Fort Worth Tackles Illegal Dumping in Storm Drains

The $6,500 sign initiative will put markers on all of the city's 35,000 storm drains

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    Illegal dumping into storm drains is a persistent problem for cities across North Texas, but Fort Worth is trying to educate residents to combat the problem.

    "We're trying to make sure they don't blow grass clippings and throw their trash in there, we find all sorts of things," said Elizabeth Young with Fort Worth's Storm Water Department.

    New "No Dumping" Signs Arrive in Fort Worth

    [DFW] New "No Dumping" Signs Arrive in Fort Worth
    Fort Worth's Storm Water Department tries to combat illegal dumping in Fort Worth. (Published Wednesday, Feb. 1, 2012)

    The storm water department says when they do catch people illegally dumping oil, trash or yard clippings into storm drains the excuse they hear the most is that people didn't know it's illegal.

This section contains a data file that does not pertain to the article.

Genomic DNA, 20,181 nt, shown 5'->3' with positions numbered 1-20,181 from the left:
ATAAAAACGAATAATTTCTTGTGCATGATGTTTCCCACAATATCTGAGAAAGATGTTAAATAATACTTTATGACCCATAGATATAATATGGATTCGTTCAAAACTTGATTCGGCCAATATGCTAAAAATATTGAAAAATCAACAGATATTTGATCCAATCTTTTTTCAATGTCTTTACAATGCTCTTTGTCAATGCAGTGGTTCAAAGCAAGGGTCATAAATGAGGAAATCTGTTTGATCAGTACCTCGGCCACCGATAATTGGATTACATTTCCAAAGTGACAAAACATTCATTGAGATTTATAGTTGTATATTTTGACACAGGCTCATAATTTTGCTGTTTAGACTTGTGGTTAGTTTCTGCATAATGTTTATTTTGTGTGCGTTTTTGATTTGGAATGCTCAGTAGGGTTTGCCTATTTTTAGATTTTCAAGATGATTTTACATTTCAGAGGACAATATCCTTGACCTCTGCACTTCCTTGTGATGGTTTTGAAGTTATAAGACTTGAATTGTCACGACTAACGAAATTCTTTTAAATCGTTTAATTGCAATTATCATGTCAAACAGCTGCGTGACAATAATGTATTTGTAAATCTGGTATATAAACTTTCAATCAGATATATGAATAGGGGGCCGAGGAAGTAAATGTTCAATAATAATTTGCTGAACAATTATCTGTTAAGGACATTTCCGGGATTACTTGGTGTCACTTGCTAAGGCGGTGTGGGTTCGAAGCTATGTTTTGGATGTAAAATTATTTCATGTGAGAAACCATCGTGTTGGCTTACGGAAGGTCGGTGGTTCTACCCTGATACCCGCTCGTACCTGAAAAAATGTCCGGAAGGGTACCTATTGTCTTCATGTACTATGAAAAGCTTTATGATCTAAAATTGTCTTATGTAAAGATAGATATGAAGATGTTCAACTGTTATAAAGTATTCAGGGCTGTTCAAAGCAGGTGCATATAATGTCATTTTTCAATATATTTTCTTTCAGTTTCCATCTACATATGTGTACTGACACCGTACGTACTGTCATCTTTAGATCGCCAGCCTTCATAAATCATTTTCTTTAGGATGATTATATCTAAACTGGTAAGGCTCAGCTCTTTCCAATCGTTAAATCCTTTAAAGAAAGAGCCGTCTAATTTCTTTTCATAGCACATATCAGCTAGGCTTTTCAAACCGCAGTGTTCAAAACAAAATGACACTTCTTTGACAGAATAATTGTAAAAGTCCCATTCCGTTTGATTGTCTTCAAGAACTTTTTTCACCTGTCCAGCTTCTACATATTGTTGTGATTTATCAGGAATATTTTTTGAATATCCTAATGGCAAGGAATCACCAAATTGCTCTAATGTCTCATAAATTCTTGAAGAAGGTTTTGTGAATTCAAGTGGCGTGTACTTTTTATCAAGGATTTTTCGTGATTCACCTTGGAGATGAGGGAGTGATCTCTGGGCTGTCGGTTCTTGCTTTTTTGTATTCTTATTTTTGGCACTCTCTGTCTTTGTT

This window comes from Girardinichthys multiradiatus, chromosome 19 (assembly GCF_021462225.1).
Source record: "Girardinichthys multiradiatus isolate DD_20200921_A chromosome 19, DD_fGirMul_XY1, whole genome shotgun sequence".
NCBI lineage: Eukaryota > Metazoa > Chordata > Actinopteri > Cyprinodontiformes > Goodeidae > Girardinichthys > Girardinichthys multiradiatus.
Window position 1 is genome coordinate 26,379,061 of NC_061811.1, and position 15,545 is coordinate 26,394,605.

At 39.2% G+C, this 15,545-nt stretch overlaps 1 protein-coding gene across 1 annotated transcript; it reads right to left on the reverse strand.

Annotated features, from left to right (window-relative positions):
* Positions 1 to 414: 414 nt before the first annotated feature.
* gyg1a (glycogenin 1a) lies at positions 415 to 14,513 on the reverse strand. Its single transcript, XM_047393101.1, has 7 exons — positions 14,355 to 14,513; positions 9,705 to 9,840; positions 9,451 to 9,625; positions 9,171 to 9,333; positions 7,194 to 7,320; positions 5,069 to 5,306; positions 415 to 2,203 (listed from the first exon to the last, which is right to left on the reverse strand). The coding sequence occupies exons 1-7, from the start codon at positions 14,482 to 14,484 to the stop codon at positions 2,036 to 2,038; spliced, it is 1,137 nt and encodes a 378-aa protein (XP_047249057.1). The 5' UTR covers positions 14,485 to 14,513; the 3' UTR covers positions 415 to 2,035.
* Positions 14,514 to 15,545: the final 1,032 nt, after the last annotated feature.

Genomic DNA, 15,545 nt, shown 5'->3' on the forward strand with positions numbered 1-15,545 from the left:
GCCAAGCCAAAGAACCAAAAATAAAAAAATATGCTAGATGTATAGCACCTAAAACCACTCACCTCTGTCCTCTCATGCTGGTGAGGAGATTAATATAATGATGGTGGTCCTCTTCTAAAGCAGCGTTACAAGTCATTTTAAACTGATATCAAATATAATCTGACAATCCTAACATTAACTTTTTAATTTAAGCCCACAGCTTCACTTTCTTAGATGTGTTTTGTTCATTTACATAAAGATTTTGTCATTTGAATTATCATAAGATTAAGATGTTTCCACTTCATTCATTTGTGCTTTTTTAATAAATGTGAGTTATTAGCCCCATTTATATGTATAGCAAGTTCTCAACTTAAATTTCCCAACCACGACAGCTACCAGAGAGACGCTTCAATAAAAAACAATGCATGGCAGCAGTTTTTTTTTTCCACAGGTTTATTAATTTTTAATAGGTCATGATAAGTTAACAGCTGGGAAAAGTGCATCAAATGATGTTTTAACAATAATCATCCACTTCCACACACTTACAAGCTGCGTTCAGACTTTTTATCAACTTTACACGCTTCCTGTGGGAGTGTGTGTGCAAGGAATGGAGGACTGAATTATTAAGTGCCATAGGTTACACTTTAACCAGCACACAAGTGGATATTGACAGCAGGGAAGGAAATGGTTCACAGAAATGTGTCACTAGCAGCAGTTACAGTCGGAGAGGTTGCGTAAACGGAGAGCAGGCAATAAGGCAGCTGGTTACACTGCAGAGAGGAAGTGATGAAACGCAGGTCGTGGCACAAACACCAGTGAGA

"It's always an ongoing issue and always a concern, however we're making sure we focus on it and bring it to the attention of our citizens," said Young.

    The city is resorting to markers to remind people where the drains lead, in the hopes residents will think twice about dumping into sewers.

    Unlike the simple fish of the past, the new markers are uniquely Fort Worth with the Longhorn logo and city phone number.

    "There's a number, an ID number used by our field crews as well as our citizens to report the specific issue," said Young. "So when you call in you can report that number and we'll know exactly where you're at."

    This week, storm water crews are installing 1,000 blue markers in the targeted neighborhoods of Westcliff, Glen Garden, Summerfields, Como and Fairmount.

    The $6,500 storm drain initiative has a long-term goal of reaching all of the city's 35,000 storm drains and hopefully all of the city's citizens.